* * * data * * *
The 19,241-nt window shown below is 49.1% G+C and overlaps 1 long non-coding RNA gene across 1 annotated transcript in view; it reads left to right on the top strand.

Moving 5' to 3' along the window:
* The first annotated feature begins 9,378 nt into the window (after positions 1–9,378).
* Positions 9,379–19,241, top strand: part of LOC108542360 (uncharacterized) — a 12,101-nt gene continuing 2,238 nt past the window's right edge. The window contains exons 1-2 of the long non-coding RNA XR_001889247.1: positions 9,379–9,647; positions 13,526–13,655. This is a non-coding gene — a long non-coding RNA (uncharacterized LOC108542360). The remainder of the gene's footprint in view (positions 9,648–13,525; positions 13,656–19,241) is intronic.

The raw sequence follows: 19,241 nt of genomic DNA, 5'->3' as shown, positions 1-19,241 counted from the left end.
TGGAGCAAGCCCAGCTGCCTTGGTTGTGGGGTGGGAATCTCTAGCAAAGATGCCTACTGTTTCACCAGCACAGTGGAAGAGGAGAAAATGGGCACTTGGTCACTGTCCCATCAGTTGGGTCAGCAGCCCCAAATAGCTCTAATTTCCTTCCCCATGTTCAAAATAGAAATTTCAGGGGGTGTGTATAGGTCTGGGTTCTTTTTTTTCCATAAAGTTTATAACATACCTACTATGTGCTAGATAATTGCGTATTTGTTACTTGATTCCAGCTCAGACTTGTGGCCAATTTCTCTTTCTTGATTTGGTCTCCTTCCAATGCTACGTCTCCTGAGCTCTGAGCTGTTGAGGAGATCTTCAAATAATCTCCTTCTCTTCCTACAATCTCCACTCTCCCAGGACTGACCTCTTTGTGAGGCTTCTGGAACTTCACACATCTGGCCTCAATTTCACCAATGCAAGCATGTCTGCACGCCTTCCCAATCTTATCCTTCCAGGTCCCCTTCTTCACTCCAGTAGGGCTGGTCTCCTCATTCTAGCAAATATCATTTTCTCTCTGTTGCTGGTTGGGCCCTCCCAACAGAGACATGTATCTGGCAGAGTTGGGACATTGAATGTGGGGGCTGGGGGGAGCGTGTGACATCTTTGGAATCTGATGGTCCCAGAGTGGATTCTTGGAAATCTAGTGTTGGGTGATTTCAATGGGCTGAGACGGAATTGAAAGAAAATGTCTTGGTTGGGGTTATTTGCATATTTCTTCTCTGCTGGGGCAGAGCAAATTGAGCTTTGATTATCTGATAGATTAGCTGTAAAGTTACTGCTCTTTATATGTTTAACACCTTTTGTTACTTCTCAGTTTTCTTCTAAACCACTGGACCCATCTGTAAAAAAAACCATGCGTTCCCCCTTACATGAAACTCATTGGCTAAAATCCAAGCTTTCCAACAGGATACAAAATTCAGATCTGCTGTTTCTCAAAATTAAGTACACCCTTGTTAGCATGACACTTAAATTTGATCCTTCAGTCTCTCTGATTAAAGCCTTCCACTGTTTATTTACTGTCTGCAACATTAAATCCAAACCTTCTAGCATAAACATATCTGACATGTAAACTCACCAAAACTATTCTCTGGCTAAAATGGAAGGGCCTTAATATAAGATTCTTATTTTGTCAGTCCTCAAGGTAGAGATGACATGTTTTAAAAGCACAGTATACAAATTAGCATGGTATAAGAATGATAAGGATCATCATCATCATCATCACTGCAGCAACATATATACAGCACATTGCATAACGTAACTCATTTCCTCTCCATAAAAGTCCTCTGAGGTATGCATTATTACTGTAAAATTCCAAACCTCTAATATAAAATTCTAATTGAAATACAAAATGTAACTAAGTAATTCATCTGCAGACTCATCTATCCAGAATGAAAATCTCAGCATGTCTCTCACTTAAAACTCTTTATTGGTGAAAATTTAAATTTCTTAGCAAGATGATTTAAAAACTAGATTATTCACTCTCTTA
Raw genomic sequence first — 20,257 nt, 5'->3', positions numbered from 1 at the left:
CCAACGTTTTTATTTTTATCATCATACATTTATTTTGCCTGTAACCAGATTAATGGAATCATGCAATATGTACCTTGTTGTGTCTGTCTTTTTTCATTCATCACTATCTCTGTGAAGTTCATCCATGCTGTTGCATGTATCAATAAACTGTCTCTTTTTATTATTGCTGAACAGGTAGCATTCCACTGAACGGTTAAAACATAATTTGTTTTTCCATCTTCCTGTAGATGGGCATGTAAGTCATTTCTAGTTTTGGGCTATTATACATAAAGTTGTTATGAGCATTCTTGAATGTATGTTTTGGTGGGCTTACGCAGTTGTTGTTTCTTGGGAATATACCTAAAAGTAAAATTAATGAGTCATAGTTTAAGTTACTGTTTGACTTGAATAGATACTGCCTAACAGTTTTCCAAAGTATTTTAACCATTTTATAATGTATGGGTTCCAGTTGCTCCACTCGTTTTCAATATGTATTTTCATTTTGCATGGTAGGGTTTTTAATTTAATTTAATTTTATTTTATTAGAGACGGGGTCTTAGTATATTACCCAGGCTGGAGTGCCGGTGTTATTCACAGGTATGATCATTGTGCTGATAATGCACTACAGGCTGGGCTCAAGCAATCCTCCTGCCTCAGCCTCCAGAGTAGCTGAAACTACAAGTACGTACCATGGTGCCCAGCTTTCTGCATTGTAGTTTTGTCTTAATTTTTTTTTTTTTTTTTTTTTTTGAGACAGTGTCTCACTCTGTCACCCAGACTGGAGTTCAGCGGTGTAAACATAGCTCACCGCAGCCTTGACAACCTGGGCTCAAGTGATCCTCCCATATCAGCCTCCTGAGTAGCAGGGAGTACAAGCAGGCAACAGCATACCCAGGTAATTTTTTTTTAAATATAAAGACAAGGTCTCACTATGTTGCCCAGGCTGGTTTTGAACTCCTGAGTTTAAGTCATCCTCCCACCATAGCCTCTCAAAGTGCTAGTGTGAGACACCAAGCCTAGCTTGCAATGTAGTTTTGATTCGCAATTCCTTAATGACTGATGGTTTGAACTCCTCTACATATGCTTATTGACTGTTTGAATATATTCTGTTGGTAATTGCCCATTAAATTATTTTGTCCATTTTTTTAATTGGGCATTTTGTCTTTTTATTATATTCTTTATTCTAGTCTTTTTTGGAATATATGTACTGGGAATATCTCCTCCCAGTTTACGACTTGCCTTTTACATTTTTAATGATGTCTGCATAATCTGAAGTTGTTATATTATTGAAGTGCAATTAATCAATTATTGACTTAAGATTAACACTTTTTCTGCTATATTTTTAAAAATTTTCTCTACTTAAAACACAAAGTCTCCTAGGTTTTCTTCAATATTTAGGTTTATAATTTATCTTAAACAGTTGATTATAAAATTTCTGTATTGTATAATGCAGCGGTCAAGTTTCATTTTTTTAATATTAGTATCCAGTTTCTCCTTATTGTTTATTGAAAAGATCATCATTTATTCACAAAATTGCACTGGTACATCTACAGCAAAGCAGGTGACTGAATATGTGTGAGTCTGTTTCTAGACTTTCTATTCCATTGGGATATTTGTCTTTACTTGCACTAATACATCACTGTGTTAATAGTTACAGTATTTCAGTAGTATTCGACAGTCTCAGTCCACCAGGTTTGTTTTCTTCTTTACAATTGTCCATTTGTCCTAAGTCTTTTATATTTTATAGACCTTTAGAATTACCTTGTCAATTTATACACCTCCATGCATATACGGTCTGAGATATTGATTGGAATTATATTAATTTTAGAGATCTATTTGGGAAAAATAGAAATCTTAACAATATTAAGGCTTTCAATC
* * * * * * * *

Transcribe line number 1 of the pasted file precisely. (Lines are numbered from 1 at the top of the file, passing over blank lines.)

The 19,241-nt window shown below is 49.1% G+C and overlaps 1 long non-coding RNA gene across 1 annotated transcript in view; it reads left to right on the top strand.